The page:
Ellen’s plan B

on Nov 1, 2011 in Landing | No Comments

The familiar figure of flight attendants, aka cabin crew, air hosts/hostesses or air stewards/stewardesses, is the result of Ellen Church’s backup plan. An American nurse fascinated with flying, Ellen decided to visit San Francisco airport I 1930 after seeing an exhibition by Ruth Law (one of the first female American pilots). Determined to get a job as a pilot for Boeing Air Transport (today’s United Airlines), Steve Stimpson, who was traffic manager, turned her down but was convinced by Ellen’s plan B: working in the cabin, helping passengers and calming them down if necessary, an area where her training as a nurse was useful. The board’s first response to Stimpson’s telegram was a laconic “NO”, which eventually became a request for Ellen to hire other registered nurses for this service and train them.

And so, Ellen Church and her seven colleagues became the world’s first flight attendants (in Europe, that honour would go to the Swiss woman Nelly Diener, in 1934), soon to be emulated by other airlines. The way was paved to a profession that would definitively become female in the minds of most, although one that had been done by men until then (the first flight attendant was the German Heinrich Kubis in 1912, aboard the Zeppelins).

However, the airlines’ enthusiasm had nothing to do with noble ideals of equality. Trained to handle situations where they had to deal with different people in difficult situations, whilst remaining friendly and inspiring confidence, nurses were a natural choice. The aim was also to create a warm and familiar ambience aboard, performing the role of a hostess and creating the appearance of safety on a relatively unknown form of transport. In addition to this, they also needed to gain the confidence of women: a study from the early 1930s showed that most businessmen were prevented from flying by their wives. So, one of the assistants’ jobs was to do session in ladies clubs, showing how planes were safe and how flying meant their husbands returned home much sooner.

Working conditions of these pioneers were quite tough, with demands being made on their private lives: there were requirements regarding their figure, weight and behaviour, for example, they couldn’t marry (also true of other jobs at the time, such as nursing). However, this was still one of the best professions open to women at the time. Their presence on board, in addition to making passengers more comfortable and looking after their safety (which cabin crew still do today), was an important factor in creating the public perception that flying was safe and effective, alongside technical developments. Ellen’s plan B came about in an ideal combination of circumstances, leaving us the legacy we all enjoy today.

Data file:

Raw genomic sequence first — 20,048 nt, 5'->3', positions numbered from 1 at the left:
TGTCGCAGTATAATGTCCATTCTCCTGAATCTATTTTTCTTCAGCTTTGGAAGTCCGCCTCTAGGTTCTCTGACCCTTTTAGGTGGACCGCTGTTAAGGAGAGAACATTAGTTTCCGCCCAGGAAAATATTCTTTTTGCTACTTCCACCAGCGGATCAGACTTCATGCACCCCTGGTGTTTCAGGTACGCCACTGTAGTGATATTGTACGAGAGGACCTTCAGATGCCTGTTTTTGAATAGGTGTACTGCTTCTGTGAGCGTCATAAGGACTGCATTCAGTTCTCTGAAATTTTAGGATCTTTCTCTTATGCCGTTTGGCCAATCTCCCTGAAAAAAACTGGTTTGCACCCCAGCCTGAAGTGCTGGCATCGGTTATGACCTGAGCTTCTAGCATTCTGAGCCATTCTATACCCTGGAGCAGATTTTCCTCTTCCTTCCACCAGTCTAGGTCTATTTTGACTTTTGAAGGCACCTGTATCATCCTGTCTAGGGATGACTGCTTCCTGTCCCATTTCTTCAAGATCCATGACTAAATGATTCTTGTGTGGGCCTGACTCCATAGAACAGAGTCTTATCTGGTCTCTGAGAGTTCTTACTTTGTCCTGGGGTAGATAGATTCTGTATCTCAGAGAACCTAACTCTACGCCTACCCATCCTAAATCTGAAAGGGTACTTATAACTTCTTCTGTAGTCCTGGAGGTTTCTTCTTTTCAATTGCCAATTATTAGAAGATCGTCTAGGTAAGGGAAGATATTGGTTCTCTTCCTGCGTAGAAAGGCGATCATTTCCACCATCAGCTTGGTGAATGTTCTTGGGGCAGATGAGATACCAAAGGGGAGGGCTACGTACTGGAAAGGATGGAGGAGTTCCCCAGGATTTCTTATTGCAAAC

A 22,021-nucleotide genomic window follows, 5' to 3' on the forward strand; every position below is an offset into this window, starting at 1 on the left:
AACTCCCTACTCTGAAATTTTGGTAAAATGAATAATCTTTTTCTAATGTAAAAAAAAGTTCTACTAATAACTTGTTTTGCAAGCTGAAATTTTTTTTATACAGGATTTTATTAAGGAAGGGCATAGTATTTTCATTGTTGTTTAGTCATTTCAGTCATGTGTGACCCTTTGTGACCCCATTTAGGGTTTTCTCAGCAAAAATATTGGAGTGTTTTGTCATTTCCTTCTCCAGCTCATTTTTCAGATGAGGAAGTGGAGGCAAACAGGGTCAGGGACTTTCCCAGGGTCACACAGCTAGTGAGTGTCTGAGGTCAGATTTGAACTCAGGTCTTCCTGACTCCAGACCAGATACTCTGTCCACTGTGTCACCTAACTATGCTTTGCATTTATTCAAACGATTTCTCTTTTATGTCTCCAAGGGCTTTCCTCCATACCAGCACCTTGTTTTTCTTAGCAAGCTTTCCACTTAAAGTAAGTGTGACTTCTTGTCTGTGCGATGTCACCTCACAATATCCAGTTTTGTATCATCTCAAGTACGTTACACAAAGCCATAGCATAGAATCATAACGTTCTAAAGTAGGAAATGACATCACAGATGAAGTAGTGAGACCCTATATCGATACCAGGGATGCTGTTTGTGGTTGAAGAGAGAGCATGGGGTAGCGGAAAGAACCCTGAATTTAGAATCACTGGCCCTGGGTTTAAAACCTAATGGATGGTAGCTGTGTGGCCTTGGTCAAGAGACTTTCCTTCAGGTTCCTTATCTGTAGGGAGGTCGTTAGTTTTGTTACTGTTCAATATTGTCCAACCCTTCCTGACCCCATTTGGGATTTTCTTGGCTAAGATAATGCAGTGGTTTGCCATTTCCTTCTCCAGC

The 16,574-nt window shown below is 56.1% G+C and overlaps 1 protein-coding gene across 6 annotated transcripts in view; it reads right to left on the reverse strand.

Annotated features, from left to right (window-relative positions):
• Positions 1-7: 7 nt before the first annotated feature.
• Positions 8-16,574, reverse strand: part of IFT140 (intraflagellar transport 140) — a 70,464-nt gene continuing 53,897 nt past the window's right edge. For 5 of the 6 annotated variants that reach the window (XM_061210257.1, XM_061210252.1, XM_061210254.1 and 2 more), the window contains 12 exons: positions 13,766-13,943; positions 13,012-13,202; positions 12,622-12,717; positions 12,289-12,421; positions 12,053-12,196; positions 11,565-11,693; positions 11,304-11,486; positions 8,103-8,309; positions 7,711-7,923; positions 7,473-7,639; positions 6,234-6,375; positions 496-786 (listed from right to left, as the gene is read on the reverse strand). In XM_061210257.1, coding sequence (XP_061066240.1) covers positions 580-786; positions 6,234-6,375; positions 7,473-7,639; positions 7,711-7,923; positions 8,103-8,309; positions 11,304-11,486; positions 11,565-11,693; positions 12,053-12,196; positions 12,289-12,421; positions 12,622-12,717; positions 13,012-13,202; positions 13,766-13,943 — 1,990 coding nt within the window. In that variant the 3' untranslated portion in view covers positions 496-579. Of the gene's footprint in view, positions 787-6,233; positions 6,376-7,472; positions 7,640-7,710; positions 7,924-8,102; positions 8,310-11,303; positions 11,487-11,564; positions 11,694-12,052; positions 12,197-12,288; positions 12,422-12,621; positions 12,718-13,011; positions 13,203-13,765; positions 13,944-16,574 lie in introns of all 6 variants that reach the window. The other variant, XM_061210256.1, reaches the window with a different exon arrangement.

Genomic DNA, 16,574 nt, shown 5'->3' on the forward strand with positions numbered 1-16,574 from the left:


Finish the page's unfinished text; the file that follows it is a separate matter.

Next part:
Some of the tasks performed by air hostesses in the 1930s

  • Selling tickets;
  • Screwing seats to the floor before take-off;
  • Offering cotton wool for passengers ears to muffle noise;
  • Making sure that passengers opened the WC door and not the door of the plane;
  • Having updated train and bus timetables, useful in case of an emergency landing;
  • Giving tranquilisers to “agitated” passengers.

Women on board TAP

In the year it was founded (1945), as well as acquiring its first aircraft (the classic DC3s) and pilots, TAP recruited Maria de Lourdes Owen, the company’s first flight attendant to train attendants. The first in-flight uniform was designed by an English flight attendant, Miss Summers and it was only in 1964, after five versions of these uniforms, was a professional (the Portuguese fashion designer Sérgio Sampaio) recruited to create the cabin crew uniforms. As for the cockpit, TAP’s first woman pilot was Teresa Carvalho, who came on board in 1990.

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